DAP proposes a three-point strategy for a successful campaign to recruit more Chinese youths to join the police force to end the outrageously low percentage of 2.57% or 2,221 Chinese out of  86,159 police personnel

Speech (2)
at  the  46th National Day Celebrations themed   “Defend Secular Malaysia” at the Bayan Baru parliamentary constituency
by Lim Kit Siang

(PenangMonday): The revelation by the Deputy Home Minister, Datuk Chor Chee Heung in the Chinese press today that there are only 2,221 Chinese or  2.57% of the 86,159-strong police force is  most shocking and outrageous – and is a terrible reflection on  the failure of responsibility of the two MCA Deputy Home Ministers in the past eight years to ensure that it should never fall below 10 per cent. 

MCA President and Housing and Local Government Minister, Datuk Seri Ong Ka Ting said last Friday that the Chinese should not think only of monetary remuneration but should also consider a career in the police and armed forces as a noble and challenging one.  (New Straits Times 30.8.03) 

What is the use of Ong uttering such platitudes when he did nothing when he was in the Home Ministry for  nearly 10 years, first as Parliamentary Secretary (1991-1995) and then as Deputy Home Minister (1995 to 1999) to address the problem of the shockingly low percentage of Chinese in the police force – worse than anyone could have dared to guess! 

Can Ong disclose what were  the percentages of Chinese in the police when he was first appointed parliamentary secretary to the Home Ministry in February 1991, when he was promoted to Deputy Home Minister in May 1995 and when he ended his service in the Home Ministry in December 1999, on his appointment as Housing and Local Government Minister?  What did he do when he was in the Home Ministry for some 10 years to deal with this problem? 

Chor’s announcement of the government  target to raise Chinese percentage in the police force  from 2.57 per cent  to 10  per cent in two years is meaningless unless the root causes for the low Chinese enrolment in the police force are recognized and  addressed boldly and imaginatively by the government. Parliament which meets tomorrow for the 40-day 2004 Budget meeting should have a full, constructive and productive debate on this issue, generating ideas to address this problem. 

The month-long campaign from Sept. 2 to Oct. 1 to recruit more Chinese to join the police force should be deferred by one or two months so that the root causes for the low Chinese enrolment in the police force could be identified and addressed. 

DAP proposes  a three-point strategy to create the conducive conditions to provide for greater  multi-racial balance in the police force, viz:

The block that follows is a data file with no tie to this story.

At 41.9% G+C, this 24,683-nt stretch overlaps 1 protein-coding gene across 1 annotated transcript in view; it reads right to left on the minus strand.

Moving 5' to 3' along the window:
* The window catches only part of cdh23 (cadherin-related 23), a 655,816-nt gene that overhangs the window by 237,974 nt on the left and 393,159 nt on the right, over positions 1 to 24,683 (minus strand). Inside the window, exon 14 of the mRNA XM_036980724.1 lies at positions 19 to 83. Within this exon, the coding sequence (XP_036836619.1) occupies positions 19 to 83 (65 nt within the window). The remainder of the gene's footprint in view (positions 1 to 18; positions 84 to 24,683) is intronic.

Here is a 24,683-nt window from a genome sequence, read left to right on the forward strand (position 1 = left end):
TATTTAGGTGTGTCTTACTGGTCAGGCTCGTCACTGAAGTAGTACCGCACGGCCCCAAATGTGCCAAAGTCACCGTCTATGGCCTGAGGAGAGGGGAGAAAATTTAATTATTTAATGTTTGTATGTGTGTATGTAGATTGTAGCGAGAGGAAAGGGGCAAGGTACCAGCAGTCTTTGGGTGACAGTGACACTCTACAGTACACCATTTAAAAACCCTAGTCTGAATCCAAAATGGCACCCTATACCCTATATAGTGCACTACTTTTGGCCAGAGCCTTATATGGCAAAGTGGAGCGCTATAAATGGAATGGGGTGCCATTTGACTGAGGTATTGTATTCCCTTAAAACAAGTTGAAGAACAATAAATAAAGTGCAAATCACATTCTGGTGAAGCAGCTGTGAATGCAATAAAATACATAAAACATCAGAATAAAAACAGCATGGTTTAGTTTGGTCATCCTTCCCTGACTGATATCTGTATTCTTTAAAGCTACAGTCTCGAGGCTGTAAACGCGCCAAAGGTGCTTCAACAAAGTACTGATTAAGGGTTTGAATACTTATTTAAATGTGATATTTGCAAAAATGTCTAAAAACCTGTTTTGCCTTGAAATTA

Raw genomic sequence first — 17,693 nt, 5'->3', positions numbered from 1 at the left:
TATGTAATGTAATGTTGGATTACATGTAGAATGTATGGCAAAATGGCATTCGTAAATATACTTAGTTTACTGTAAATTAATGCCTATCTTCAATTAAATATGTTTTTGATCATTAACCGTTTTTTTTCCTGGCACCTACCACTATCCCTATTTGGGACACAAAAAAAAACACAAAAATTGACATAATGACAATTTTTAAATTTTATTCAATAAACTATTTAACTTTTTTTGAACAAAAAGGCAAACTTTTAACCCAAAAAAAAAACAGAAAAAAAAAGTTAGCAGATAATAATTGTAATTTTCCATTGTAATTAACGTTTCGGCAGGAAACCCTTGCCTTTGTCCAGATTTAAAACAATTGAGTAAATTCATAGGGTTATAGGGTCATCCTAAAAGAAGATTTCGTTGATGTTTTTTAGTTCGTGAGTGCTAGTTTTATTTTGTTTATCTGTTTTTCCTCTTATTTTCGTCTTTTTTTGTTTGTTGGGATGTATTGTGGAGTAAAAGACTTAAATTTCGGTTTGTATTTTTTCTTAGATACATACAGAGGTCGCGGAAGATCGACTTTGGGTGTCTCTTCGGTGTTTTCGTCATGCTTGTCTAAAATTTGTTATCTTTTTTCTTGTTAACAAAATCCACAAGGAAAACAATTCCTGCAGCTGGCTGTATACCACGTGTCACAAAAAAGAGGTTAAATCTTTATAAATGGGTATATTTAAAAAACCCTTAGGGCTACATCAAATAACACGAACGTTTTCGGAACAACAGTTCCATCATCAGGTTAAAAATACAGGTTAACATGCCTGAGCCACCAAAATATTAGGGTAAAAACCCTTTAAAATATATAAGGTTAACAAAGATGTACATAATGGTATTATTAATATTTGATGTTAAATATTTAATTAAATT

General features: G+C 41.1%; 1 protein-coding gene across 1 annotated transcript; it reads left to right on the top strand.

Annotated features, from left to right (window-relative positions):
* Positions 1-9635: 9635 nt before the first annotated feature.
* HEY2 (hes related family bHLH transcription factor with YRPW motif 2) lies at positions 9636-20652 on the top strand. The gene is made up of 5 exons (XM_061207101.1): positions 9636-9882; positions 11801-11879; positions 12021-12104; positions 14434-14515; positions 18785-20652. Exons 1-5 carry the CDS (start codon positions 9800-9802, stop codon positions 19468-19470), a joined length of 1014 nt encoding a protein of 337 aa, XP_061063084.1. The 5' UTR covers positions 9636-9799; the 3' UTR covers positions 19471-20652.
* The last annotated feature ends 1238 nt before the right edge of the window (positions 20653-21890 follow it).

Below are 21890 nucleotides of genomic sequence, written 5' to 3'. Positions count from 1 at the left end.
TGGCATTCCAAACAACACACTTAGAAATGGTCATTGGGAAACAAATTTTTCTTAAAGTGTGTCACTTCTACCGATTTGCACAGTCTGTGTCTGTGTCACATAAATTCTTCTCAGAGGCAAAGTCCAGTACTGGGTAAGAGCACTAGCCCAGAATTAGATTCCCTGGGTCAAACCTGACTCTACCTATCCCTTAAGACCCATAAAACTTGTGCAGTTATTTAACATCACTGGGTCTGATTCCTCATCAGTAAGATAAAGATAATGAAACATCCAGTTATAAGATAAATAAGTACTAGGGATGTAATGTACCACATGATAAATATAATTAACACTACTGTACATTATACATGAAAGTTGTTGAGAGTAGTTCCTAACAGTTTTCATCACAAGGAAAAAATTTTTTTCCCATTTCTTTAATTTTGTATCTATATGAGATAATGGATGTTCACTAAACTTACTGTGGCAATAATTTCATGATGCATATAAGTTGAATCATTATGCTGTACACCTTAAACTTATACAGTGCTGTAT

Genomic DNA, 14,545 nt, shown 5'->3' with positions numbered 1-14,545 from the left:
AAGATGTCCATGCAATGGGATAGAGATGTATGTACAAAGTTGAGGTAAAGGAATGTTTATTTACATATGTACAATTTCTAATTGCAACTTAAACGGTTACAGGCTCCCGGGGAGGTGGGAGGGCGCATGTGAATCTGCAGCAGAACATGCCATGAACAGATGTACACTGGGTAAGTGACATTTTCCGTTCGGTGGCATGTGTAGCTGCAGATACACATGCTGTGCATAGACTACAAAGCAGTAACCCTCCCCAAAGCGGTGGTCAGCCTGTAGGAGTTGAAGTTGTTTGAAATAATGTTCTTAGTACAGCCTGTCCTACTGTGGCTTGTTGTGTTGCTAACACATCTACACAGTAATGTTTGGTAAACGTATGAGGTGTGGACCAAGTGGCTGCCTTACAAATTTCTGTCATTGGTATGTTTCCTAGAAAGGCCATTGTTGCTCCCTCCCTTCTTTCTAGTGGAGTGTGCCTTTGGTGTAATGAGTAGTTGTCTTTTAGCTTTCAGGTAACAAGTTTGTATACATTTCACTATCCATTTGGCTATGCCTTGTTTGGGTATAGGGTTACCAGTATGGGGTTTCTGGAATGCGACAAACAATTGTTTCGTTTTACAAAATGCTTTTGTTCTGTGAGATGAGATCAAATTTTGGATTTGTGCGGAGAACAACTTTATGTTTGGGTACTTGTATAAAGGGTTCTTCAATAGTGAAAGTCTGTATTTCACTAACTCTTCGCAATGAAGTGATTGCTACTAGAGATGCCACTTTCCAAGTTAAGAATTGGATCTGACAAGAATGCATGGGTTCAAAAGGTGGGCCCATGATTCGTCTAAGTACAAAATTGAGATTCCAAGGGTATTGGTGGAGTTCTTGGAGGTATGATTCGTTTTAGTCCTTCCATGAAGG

• A national effort involving all political parties, whether government or opposition,  and the Chinese community to encourage Chinese youths to enrol in the police force and overcome the traditional cultural aversion to join the police or other uniformed services;
  • Competitive salaries and a living wage for lower police ranks to ensure that they they are not tempted to supplement their income with corrupt practices.  Recent police recruitment exercises have highlighted that the police are now facing problems in getting Malays of the right calibre to fill some 700 to 800 vacant posts because of the meagre pay.   Three years ago, I had proposed a 50 per cent upward revision of the salaries of the lower police grades. Ten years ago, I supported a new police salary scheme which was 20 per cent higher than other civil servants as in the case of some countries like Japan, Singapore and Britain because the job involved stress and risks.
  • Guarantee of meritocracy in police appointments and promotions, and ending all forms of discrimination and  unfair service conditions, such as promotions not based on performance and ability.

If the government is prepared to address these three issues to create  the conducive  conditions of service in the police not only for  Chinese youths but also for all Malaysians, DAP is prepared to fully co-operate with the police in  the campaign to get more Chinese youths to join the police to provide a more ethnically-balanced security service. 

If the government is not prepared to address all these three issues, it is unlikely that its  promotion  campaign to get more Chinese youths to join the police force will meet with much success.


* Lim Kit Siang, DAP National Chairman